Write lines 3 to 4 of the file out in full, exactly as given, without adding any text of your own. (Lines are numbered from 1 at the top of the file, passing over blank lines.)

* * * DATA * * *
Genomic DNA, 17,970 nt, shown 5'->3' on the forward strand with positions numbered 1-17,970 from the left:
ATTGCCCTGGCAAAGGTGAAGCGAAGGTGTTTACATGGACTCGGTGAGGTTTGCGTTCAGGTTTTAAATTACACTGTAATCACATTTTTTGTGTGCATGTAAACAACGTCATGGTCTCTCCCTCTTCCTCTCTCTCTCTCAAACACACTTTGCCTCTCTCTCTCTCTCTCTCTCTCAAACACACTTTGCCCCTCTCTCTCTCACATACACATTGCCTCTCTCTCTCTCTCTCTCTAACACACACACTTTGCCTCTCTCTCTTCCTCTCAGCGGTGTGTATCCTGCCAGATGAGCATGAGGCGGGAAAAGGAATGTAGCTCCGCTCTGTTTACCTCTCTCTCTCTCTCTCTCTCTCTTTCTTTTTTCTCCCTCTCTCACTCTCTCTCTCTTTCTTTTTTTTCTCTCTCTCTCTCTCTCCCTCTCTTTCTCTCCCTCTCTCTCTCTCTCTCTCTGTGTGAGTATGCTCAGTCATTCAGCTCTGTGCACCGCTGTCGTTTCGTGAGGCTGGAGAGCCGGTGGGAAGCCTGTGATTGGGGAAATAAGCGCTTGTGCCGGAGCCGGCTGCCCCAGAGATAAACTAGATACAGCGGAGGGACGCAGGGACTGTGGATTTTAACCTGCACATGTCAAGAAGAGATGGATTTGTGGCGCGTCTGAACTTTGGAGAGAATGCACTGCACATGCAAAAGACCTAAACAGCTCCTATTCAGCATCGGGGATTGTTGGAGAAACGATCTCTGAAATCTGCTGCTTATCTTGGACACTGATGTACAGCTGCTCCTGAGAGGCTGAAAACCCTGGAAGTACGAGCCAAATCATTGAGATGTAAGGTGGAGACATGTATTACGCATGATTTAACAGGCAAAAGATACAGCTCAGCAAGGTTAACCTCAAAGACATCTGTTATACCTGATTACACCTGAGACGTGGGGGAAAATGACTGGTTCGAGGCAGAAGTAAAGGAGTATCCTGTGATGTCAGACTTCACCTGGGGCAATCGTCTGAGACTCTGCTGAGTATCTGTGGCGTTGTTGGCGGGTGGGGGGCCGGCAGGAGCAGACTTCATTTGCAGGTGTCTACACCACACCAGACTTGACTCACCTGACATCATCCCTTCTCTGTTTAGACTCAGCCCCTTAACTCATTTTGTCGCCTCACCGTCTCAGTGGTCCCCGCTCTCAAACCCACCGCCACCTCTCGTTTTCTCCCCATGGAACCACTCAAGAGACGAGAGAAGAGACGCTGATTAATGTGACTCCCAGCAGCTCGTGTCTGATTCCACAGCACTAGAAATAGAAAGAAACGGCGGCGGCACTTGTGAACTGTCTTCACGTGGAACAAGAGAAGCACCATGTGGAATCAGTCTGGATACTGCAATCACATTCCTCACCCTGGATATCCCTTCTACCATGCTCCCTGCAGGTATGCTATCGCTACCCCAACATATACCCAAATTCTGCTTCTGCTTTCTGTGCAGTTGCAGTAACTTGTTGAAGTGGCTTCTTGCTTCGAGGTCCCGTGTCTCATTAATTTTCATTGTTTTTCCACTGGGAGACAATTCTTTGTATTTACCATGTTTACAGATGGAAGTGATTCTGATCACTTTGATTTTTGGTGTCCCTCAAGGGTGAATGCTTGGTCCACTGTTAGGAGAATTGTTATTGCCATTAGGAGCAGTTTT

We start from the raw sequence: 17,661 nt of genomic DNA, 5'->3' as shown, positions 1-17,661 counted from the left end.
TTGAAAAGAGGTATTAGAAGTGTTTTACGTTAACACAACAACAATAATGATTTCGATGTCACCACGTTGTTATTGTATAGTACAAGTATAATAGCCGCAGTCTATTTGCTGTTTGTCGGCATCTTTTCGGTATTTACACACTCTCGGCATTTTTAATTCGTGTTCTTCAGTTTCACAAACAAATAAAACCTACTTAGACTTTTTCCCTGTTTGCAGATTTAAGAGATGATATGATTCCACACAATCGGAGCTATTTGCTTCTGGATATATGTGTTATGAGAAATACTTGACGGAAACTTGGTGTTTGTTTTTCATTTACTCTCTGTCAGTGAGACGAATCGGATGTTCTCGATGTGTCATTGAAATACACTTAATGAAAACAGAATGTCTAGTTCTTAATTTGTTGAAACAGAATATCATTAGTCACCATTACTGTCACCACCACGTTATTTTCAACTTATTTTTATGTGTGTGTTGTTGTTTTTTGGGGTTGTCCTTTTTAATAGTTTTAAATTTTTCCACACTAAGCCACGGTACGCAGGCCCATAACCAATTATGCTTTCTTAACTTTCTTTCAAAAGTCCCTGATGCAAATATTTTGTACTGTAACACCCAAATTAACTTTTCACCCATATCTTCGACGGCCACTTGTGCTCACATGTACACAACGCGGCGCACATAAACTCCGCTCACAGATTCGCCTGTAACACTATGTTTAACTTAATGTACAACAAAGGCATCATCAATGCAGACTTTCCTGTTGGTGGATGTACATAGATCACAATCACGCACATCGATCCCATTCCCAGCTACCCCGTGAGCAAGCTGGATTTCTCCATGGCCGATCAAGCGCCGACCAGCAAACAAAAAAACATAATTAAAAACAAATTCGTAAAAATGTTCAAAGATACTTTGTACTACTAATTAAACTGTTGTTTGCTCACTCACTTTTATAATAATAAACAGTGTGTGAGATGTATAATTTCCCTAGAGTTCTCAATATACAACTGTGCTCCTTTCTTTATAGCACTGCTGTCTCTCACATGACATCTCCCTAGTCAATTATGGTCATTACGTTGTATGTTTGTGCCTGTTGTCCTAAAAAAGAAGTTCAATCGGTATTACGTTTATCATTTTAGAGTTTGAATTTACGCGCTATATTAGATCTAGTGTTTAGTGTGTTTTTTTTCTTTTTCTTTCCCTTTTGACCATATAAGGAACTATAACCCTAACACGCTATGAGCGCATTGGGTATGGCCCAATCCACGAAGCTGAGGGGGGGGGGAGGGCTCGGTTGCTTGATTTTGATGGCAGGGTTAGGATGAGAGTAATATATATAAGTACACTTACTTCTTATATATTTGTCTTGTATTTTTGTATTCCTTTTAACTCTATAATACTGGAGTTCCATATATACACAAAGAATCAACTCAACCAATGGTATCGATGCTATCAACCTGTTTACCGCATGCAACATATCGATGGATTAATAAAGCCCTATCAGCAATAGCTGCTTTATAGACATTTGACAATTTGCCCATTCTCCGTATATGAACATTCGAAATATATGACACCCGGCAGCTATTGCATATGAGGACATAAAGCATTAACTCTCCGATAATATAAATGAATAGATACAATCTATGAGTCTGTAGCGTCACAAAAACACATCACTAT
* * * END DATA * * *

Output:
We start from the raw sequence: 17,661 nt of genomic DNA, 5'->3' as shown, positions 1-17,661 counted from the left end.
TTGAAAAGAGGTATTAGAAGTGTTTTACGTTAACACAACAACAATAATGATTTCGATGTCACCACGTTGTTATTGTATAGTACAAGTATAATAGCCGCAGTCTATTTGCTGTTTGTCGGCATCTTTTCGGTATTTACACACTCTCGGCATTTTTAATTCGTGTTCTTCAGTTTCACAAACAAATAAAACCTACTTAGACTTTTTCCCTGTTTGCAGATTTAAGAGATGATATGATTCCACACAATCGGAGCTATTTGCTTCTGGATATATGTGTTATGAGAAATACTTGACGGAAACTTGGTGTTTGTTTTTCATTTACTCTCTGTCAGTGAGACGAATCGGATGTTCTCGATGTGTCATTGAAATACACTTAATGAAAACAGAATGTCTAGTTCTTAATTTGTTGAAACAGAATATCATTAGTCACCATTACTGTCACCACCACGTTATTTTCAACTTATTTTTATGTGTGTGTTGTTGTTTTTTGGGGTTGTCCTTTTTAATAGTTTTAAATTTTTCCACACTAAGCCACGGTACGCAGGCCCATAACCAATTATGCTTTCTTAACTTTCTTTCAAAAGTCCCTGATGCAAATATTTTGTACTGTAACACCCAAATTAACTTTTCACCCATATCTTCGACGGCCACTTGTGCTCACATGTACACAACGCGGCGCACATAAACTCCGCTCACAGATTCGCCTGTAACACTATGTTTAACTTAATGTACAACAAAGGCATCATCAATGCAGACTTTCCTGTTGGTGGATGTACATAGATCACAATCACGCACATCGATCCCATTCCCAGCTACCCCGTGAGCAAGCTGGATTTCTCCATGGCCGATCAAGCGCCGACCAGCAAACAAAAAAACATAATTAAAAACAAATTCGTAAAAATGTTCAAAGATACTTTGTACTACTAATTAAACTGTTGTTTGCTCACTCACTTTTATAATAATAAACAGTGTGTGAGATGTATAATTTCCCTAGAGTTCTCAATATACAACTGTGCTCCTTTCTTTATAGCACTGCTGTCTCTCACATGACATCTCCCTAGTCAATTATGGTCATTACGTTGTATGTTTGTGCCTGTTGTCCTAAAAAAGAAGTTCAATCGGTATTACGTTTATCATTTTAGAGTTTGAATTTACGCGCTATATTAGATCTAGTGTTTAGTGTGTTTTTTTTCTTTTTCTTTCCCTTTTGACCATATAAGGAACTATAACCCTAACACGCTATGAGCGCATTGGGTATGGCCCAATCCACGAAGCTGAGGGGGGGGGGAGGGCTCGGTTGCTTGATTTTGATGGCAGGGTTAGGATGAGAGTAATATATATAAGTACACTTACTTCTTATATATTTGTCTTGTATTTTTGTATTCCTTTTAACTCTATAATACTGGAGTTCCATATATACACAAAGAATCAACTCAACCAATGGTATCGATGCTATCAACCTGTTTACCGCATGCAACATATCGATGGATTAATAAAGCCCTATCAGCAATAGCTGCTTTATAGACATTTGACAATTTGCCCATTCTCCGTATATGAACATTCGAAATATATGACACCCGGCAGCTATTGCATATGAGGACATAAAGCATTAACTCTCCGATAATATAAATGAATAGATACAATCTATGAGTCTGTAGCGTCACAAAAACACATCACTAT